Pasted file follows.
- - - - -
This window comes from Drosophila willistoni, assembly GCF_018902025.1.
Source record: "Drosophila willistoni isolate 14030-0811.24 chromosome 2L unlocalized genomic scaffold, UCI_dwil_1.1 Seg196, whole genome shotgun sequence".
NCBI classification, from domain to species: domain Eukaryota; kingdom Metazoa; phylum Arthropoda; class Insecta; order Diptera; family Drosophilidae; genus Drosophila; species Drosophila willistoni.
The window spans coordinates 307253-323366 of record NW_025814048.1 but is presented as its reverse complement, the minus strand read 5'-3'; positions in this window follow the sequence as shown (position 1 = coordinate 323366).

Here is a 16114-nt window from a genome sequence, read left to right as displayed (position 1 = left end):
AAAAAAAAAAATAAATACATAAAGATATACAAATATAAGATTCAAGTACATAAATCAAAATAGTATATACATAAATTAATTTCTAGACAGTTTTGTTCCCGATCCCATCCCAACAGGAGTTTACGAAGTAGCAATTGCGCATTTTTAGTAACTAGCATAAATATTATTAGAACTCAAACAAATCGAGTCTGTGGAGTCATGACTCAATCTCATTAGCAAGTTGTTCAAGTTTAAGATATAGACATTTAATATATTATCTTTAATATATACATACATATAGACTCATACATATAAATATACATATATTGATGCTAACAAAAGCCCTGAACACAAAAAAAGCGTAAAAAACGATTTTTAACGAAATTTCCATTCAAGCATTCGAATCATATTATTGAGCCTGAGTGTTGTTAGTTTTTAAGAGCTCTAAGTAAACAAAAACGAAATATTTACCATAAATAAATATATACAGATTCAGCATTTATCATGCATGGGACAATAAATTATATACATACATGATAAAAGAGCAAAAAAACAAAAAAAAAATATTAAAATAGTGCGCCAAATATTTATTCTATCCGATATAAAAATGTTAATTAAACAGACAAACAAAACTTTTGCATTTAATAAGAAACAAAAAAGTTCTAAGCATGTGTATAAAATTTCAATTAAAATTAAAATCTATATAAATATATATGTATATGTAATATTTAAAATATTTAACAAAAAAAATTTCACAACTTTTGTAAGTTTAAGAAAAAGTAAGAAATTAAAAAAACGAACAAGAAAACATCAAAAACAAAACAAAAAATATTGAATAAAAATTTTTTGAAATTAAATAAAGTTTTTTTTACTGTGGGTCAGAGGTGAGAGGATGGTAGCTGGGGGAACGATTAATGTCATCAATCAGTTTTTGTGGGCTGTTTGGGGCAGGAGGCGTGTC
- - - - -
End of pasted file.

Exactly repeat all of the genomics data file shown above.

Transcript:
This window comes from Drosophila willistoni, assembly GCF_018902025.1.
Source record: "Drosophila willistoni isolate 14030-0811.24 chromosome 2L unlocalized genomic scaffold, UCI_dwil_1.1 Seg196, whole genome shotgun sequence".
NCBI classification, from domain to species: domain Eukaryota; kingdom Metazoa; phylum Arthropoda; class Insecta; order Diptera; family Drosophilidae; genus Drosophila; species Drosophila willistoni.
The window spans coordinates 307253-323366 of record NW_025814048.1 but is presented as its reverse complement, the minus strand read 5'-3'; positions in this window follow the sequence as shown (position 1 = coordinate 323366).

Here is a 16114-nt window from a genome sequence, read left to right as displayed (position 1 = left end):
AAAAAAAAAAATAAATACATAAAGATATACAAATATAAGATTCAAGTACATAAATCAAAATAGTATATACATAAATTAATTTCTAGACAGTTTTGTTCCCGATCCCATCCCAACAGGAGTTTACGAAGTAGCAATTGCGCATTTTTAGTAACTAGCATAAATATTATTAGAACTCAAACAAATCGAGTCTGTGGAGTCATGACTCAATCTCATTAGCAAGTTGTTCAAGTTTAAGATATAGACATTTAATATATTATCTTTAATATATACATACATATAGACTCATACATATAAATATACATATATTGATGCTAACAAAAGCCCTGAACACAAAAAAAGCGTAAAAAACGATTTTTAACGAAATTTCCATTCAAGCATTCGAATCATATTATTGAGCCTGAGTGTTGTTAGTTTTTAAGAGCTCTAAGTAAACAAAAACGAAATATTTACCATAAATAAATATATACAGATTCAGCATTTATCATGCATGGGACAATAAATTATATACATACATGATAAAAGAGCAAAAAAACAAAAAAAAAATATTAAAATAGTGCGCCAAATATTTATTCTATCCGATATAAAAATGTTAATTAAACAGACAAACAAAACTTTTGCATTTAATAAGAAACAAAAAAGTTCTAAGCATGTGTATAAAATTTCAATTAAAATTAAAATCTATATAAATATATATGTATATGTAATATTTAAAATATTTAACAAAAAAAATTTCACAACTTTTGTAAGTTTAAGAAAAAGTAAGAAATTAAAAAAACGAACAAGAAAACATCAAAAACAAAACAAAAAATATTGAATAAAAATTTTTTGAAATTAAATAAAGTTTTTTTTACTGTGGGTCAGAGGTGAGAGGATGGTAGCTGGGGGAACGATTAATGTCATCAATCAGTTTTTGTGGGCTGTTTGGGGCAGGAGGCGTGTC